________________ CM . . . . Volume XXI Number 8 . . . . October 24, 2014


The Hills Are Shadows. (A Girl Called Tennyson Series, Bk. Two).

Joan Givner.
Saskatoon, SK: Thistledown, 2014.
259 pp., trade pbk., html & pdf, $12.95 (pbk.).
ISBN 978-1-927068-91-5 (pbk.), ISBN 978-1-77187-004-7 (html), ISBN 978-1-77187-005-4 (pdf).

Grades 5 and up / Ages 10 and up.

Review by Stephanie Dror.

*** /4



Once again they trod in single file along a narrow footpath that was a continuation of the one that led them to the chapel the day before. The rain had stopped by the wind was rising again. They were climbing now towards higher ground, their heads bent against the wind, until they reached a rocky plateau, bare of all plant life.

Tenn turned round, her eyes seeking out the white spire above the chapel. Eventually, she made out the place, encircled by trees, where it had stood. But there was nothing there - no bell-tower, no spire, just empty space! The words on the wall ran through her mind: "The spirits of the night... only in your mind... images of dreams fade in the light of day..."

Yet, as she stood there, she was sure she heard the faint tolling of a bell carried on the wind. And in the clearing she saw a pool, in which the white clouds were reflected. Beyond it, she saw the broad swath of the sea, like a great monster coming after its prey. Ahead of her, the undulating hills were grey and shadowy.

The Hills are Shadows follows A Girl Called Tennyson and, though it has the same bond to the writings of Tennyson, the storyline could not be more different. This time, Tenn, along with Una, arrive at the Miller homestead in the midst of a storm to find a near dystopian setting. While Tenn was away discovering the magical land of Greensward, here in our world, the climate has been changing at a pace not seen since the last ice age. When Tenn discovers that her hometown is void of people, she doesn't know what to do. To top it all off, she has Una to care for.

      Survival becomes the adventure in this text. The girls head to Bracula College in the hopes of finding people and food. While Una is dramatising "My Last Duchess", they meet two boys, Zumi and Wen. The boys were at Bracula to learn English; they are mysteriously connected to each other and unwilling to divulge their own story. The four youth form a team and decide to travel into the mountains as it might be their only chance to reunite with the Miller family and return to some kind of normalcy.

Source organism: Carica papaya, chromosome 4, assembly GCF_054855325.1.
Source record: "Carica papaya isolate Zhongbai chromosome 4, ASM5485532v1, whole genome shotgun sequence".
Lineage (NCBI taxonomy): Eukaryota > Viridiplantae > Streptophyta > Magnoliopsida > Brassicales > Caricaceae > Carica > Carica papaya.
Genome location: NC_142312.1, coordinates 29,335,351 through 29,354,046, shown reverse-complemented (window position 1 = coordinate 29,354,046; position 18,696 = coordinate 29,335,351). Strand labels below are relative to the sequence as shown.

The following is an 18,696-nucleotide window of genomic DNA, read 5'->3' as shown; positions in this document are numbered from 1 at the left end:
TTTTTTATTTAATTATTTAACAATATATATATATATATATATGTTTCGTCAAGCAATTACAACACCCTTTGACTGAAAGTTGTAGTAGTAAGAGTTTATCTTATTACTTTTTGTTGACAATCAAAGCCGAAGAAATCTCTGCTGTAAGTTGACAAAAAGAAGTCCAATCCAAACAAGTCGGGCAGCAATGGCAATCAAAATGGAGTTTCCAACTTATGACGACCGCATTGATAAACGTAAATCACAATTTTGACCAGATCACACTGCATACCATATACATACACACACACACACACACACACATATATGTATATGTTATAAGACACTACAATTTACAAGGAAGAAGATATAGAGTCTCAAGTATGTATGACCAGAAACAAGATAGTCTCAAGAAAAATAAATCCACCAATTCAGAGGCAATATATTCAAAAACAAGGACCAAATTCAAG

Now begins the difficult task of survival in a dystopian setting. While there are a few friendly encounters with both humans and wildlife, much of their journey is harrowing and full of narrow escapes. Yet, Tenn and her group endure, and, all along the way, they hear and tell stories. Once they reach the mountaintop, however, the reunion with Tenn's family is tainted by the realization that life will never go back to the way they knew it. With an attack from Bamberfield, an enemy survival camp, on the horizon, the story ends on a cliff-hanger.

      Throughout the text, relationships are formed, spirits are lifted, hearts healed and magic occurs through the power of storytelling. Una's mind is ever on the next plotline while the boy's own story creates an air of mystery throughout the text. Through Tenn, readers get a telling of the realistic and the fantastic occurrences along the way, and her voice and point of view are incredibly real and sympathetic. While the prose was a little heavy for the pace of the story at times, it was a compelling read all the way through. Givner has wrapped the story up so that it leads directly into a sequel where some answers might arise.

      I would recommend this to fans of the first book, lovers of Tennyson's works, and strong readers who like fantasy, storytelling and survival. The story and plot are not particularly difficult, but the allusions and the weight of the language might deter a weaker reader. That said, it would make a doable read-aloud and a strong reader of any age would enjoy it.


Stephanie Dror, who currently lives in Ottawa and has a Master of Arts in Children's Literature, is a founder and blogger at The Book Wars.

To comment on this title or this review, send mail to cm@umanitoba.ca.

Copyright © the Manitoba Library Association. Reproduction for personal use is permitted only if this copyright notice is maintained. Any other reproduction is prohibited without permission.
Published by
The Manitoba Library Association
ISSN 1201-9364
Hosted by the University of Manitoba.

Next Review | Table of Contents for This Issue - October 24, 2014.

CM Home
| Back Issues | Search | CM Archive | Profiles Archive